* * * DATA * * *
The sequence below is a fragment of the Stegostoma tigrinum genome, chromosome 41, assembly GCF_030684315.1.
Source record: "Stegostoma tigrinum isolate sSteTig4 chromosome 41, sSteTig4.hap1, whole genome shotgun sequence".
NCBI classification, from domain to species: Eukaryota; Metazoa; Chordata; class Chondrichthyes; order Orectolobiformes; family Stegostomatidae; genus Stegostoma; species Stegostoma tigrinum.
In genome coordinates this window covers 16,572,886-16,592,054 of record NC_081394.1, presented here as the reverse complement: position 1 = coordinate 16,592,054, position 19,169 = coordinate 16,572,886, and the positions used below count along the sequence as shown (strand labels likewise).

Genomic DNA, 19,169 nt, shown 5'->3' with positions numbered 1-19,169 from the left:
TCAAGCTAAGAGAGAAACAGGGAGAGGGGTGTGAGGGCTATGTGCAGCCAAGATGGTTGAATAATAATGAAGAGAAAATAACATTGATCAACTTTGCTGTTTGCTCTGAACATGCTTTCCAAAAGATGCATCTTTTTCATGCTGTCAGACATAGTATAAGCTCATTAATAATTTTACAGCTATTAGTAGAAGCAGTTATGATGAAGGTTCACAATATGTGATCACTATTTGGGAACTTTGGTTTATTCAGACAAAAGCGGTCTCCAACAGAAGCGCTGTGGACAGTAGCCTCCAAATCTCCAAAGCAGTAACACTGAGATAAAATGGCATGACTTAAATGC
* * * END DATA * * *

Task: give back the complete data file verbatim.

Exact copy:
The sequence below is a fragment of the Stegostoma tigrinum genome, chromosome 41, assembly GCF_030684315.1.
Source record: "Stegostoma tigrinum isolate sSteTig4 chromosome 41, sSteTig4.hap1, whole genome shotgun sequence".
NCBI classification, from domain to species: Eukaryota; Metazoa; Chordata; class Chondrichthyes; order Orectolobiformes; family Stegostomatidae; genus Stegostoma; species Stegostoma tigrinum.
In genome coordinates this window covers 16,572,886-16,592,054 of record NC_081394.1, presented here as the reverse complement: position 1 = coordinate 16,592,054, position 19,169 = coordinate 16,572,886, and the positions used below count along the sequence as shown (strand labels likewise).

Genomic DNA, 19,169 nt, shown 5'->3' with positions numbered 1-19,169 from the left:
TCAAGCTAAGAGAGAAACAGGGAGAGGGGTGTGAGGGCTATGTGCAGCCAAGATGGTTGAATAATAATGAAGAGAAAATAACATTGATCAACTTTGCTGTTTGCTCTGAACATGCTTTCCAAAAGATGCATCTTTTTCATGCTGTCAGACATAGTATAAGCTCATTAATAATTTTACAGCTATTAGTAGAAGCAGTTATGATGAAGGTTCACAATATGTGATCACTATTTGGGAACTTTGGTTTATTCAGACAAAAGCGGTCTCCAACAGAAGCGCTGTGGACAGTAGCCTCCAAATCTCCAAAGCAGTAACACTGAGATAAAATGGCATGACTTAAATGC